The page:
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THE 1870's in Chaffee County Colorado


Silver was discovered at Chalk Creek on Mount Princeton in 1872.
The Hortense Mine opened along with mines at St. Elmo and Alpine.



In 1873, following a trip to Washington, D.C., Chief Ouray and
other Ute Indian leaders signed the Brunot Agreement, which
ceded the heart of the San Juan Mountain mining area to the U.S.
Government. Vast areas to the west of the Arkansas Valley were
now open to mining and settlement.



In 1874, Joseph and Annabel McPherson Hutchinson built their
homestead ranch house just to the east of Poncha Springs. That
same year gold was discovered on Cottonwood Creek and
Harvard City sprang up. It was also the year the Lake County
wars began in a water dispute between Elijah Gibbs and George
Harrington.Gibbs was arrested after Harrington was shot dead
trying to putout a fire that had been started in Harrington's barn.
Gibbs was acquitted of murder, but the feud festered. Gibbs
and his friends were terrorized by the vigilante Committee of
Safety that operated out of Cleora, Nachtrieb's store and at Granite.



In 1875, Judge Elias Dyer, the son of Father Dyer, ordered the
vigilantes arrested, but the judge was killed in his court room the
day after the warrants were issued.



Colorado, the Centennial State, was admitted to the union in 1876 as
the nation celebrated its 100th anniversary. It was the year the
silver boom started with reports that the common black sand found
below California Gulch contained carbonate of lead with associated
silver assaying at $400 worth of silver per ton.



In place of the played-out gold fields of Oro City, the new City of
Leadville was established in 1877.



By 1878, Horace Tabor was Leadville's mayor and Lake County
Treasurer. His fortune would soon rocket to new heights.On April 4,
1878, after striking rich silver ore, George Fryer staked his claim to what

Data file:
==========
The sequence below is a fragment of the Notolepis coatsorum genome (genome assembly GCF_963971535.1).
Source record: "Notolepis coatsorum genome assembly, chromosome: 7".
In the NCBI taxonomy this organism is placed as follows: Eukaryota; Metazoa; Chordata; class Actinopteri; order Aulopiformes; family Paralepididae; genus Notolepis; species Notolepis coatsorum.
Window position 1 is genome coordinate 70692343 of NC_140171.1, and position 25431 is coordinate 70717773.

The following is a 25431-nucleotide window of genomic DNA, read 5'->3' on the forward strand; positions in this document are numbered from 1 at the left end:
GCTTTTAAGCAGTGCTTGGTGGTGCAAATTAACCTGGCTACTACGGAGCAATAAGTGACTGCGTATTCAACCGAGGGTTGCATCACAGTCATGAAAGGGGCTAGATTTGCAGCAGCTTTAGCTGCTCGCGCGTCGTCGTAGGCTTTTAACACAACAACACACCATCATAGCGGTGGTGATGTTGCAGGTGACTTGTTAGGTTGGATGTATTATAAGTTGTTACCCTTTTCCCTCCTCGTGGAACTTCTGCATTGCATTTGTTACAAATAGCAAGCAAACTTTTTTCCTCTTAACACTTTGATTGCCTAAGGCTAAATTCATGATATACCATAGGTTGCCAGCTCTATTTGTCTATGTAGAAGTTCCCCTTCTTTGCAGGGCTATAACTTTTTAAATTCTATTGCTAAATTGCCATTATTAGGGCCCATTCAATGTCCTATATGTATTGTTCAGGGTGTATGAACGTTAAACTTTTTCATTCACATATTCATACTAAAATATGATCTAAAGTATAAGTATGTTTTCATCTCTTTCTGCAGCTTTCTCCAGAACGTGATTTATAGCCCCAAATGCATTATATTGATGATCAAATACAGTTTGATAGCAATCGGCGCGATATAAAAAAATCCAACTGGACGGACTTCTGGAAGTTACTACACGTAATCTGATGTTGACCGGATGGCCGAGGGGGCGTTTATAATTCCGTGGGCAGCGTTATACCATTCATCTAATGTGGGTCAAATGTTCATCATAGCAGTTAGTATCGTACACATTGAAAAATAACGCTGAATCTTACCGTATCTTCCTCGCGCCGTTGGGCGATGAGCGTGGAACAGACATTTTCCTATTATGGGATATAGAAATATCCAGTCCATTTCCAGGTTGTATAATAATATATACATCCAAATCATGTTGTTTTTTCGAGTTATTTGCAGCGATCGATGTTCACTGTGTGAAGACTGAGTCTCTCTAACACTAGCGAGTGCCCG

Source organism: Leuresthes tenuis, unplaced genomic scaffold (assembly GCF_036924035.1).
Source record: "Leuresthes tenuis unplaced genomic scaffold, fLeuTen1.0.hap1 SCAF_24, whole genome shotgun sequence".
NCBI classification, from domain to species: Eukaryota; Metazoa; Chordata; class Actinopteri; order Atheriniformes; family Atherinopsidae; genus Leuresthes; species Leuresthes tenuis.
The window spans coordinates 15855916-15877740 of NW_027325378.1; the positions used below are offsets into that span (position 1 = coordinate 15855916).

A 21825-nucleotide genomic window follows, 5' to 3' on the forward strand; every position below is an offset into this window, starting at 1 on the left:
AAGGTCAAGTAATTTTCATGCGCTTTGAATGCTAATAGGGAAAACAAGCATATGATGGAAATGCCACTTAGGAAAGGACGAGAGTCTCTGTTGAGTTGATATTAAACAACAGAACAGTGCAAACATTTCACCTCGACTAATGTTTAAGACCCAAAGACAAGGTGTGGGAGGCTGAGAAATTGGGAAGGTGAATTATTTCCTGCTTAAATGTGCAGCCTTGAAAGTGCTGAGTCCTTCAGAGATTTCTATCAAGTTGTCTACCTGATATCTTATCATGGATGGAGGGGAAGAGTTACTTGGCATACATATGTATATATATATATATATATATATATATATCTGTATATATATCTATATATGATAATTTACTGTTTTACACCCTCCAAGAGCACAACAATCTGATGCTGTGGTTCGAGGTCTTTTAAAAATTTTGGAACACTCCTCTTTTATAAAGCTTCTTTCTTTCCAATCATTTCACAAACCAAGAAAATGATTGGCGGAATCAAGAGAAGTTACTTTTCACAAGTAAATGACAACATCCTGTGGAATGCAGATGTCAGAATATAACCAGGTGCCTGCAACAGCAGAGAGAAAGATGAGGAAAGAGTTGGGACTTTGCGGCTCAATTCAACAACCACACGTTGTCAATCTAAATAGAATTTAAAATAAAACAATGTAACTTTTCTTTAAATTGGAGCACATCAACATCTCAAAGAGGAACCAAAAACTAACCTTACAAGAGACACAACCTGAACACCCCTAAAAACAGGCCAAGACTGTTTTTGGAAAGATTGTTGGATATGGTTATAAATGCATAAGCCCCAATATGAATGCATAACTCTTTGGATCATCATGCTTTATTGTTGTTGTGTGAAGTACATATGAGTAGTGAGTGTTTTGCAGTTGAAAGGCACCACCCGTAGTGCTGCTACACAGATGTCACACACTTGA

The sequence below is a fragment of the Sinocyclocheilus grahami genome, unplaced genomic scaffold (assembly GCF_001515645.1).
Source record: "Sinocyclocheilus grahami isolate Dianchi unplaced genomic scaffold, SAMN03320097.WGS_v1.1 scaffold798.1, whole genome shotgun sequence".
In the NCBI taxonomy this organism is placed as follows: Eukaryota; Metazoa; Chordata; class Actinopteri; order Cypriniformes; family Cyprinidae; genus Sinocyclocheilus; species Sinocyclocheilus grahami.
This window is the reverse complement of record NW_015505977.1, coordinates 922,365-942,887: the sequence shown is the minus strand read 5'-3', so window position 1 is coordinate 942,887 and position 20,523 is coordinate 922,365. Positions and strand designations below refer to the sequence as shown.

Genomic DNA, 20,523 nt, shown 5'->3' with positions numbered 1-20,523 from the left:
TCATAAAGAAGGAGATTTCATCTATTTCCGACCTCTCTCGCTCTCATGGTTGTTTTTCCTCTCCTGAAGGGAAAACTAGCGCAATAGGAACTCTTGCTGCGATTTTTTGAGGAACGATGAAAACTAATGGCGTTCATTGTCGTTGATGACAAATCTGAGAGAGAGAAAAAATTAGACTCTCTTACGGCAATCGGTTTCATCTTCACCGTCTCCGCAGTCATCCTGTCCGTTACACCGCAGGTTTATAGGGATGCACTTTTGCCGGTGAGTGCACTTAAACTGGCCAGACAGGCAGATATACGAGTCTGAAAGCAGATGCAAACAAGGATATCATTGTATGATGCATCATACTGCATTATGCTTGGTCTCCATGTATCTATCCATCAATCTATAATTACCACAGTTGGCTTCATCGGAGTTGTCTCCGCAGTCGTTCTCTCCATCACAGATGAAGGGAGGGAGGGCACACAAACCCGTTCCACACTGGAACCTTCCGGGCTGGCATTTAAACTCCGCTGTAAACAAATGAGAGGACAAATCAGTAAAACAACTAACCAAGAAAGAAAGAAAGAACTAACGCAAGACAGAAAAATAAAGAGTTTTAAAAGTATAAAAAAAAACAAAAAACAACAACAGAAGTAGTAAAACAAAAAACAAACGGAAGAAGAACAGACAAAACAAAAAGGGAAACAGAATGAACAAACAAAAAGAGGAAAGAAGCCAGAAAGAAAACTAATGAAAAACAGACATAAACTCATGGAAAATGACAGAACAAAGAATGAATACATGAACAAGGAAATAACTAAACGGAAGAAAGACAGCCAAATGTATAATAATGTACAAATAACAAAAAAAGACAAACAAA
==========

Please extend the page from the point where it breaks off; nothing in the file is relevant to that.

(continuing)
became known as Fryer's Hill in California Gulch. Horace Tabor acquired
the nearby Little Pittsburg mine, then the Chrysolite and Matchless mines.
Soon he was reaping a fabulous fortune in silver. Tabor along with David
Moffat, Jerome B. Chaffee and others became the new Silver Kings. Leadville
grew rapidly into a city with fortunes to be made in almost anything remotely
connected with mining. David May, who founded the May Company
Department store, for instance, was among the first of the Jewish faith to
settle in Leadville.



In 1878, Nicholas Creede located the Monarch Mine near present-day
Monarch Pass. Chaffee City sprang up, but the name was changed later
to Monarch City. The principle minerals coming from the Monarch mining
district were silver with some gold, lead and zinc. An aerial tramway
collected ore from the richest of the mines-the Madonna. Poncha
Springs grew to prominence with construction of a new hotel named for
its owner H. A. Jackson.

With the boom in mining, came increased traffic on the wagon road that
ran down the valley. William Bales, who operated a stage stop near
present-day Salida, foresaw the coming of the railroad, named his
settlement Cleora after his daughter and opened the Cleora Post
Office. A post office also opened at Hortense.



On February 8, 1879 the Colorado legislature divided Lake
County into a northern portion with the county seat at Leadville and a
southern portion seated at Granite. The northern portion retained the
name Lake County and a few days later the southern portion was named
Chaffee County after Jerome B. Chaffee, one of Colorado's first two
U.S. Senators. Chaffee had prospered as a business partner with Horace
Tabor and David H. Moffat in Leadville and had branched into other
activities including banking and politics in Denver. He became a
prominent Republican in the campaign for statehood.



Later that year, Chaffee County voters chose Buena Vista-a more
central location--as their county seat, but officials in Granite
refused to turn over the county records, a situation that caused a
show down the following summer.

New York financier Jay Gould acquired a controlling interest in the
Denver & Rio Grande Railway and supplied the capital to beat the Santa
Fe Railroad in reaching Leadville as soon as possible.

The Meeker Massacre at the White River Agency in western Colorado
resulted in the deaths of Indian agent Nathan Meeker and 10 others.
Outrage throughout the state was expressed in the popular cry: "The
Utes must go!"



Maysville post office operated during this period. It was a
rail terminus for silver ore coming down from Monarch.
Old Newspaper Articles from Chaffee County
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© 2004-2014 Monty Holmes